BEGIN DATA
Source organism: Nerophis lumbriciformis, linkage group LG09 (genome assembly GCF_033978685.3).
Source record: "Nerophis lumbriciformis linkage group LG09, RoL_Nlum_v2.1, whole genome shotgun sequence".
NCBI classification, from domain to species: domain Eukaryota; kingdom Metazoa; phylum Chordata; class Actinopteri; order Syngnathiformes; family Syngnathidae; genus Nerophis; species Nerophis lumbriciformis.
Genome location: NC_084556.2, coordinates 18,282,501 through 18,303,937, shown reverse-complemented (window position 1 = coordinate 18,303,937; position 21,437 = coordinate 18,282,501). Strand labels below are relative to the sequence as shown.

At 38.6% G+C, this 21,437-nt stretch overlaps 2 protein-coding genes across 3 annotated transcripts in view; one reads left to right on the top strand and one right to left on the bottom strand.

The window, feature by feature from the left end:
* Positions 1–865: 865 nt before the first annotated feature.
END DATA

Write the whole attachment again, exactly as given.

Source organism: Nerophis lumbriciformis, linkage group LG09 (genome assembly GCF_033978685.3).
Source record: "Nerophis lumbriciformis linkage group LG09, RoL_Nlum_v2.1, whole genome shotgun sequence".
NCBI classification, from domain to species: domain Eukaryota; kingdom Metazoa; phylum Chordata; class Actinopteri; order Syngnathiformes; family Syngnathidae; genus Nerophis; species Nerophis lumbriciformis.
Genome location: NC_084556.2, coordinates 18,282,501 through 18,303,937, shown reverse-complemented (window position 1 = coordinate 18,303,937; position 21,437 = coordinate 18,282,501). Strand labels below are relative to the sequence as shown.

At 38.6% G+C, this 21,437-nt stretch overlaps 2 protein-coding genes across 3 annotated transcripts in view; one reads left to right on the top strand and one right to left on the bottom strand.

The window, feature by feature from the left end:
* Positions 1–865: 865 nt before the first annotated feature.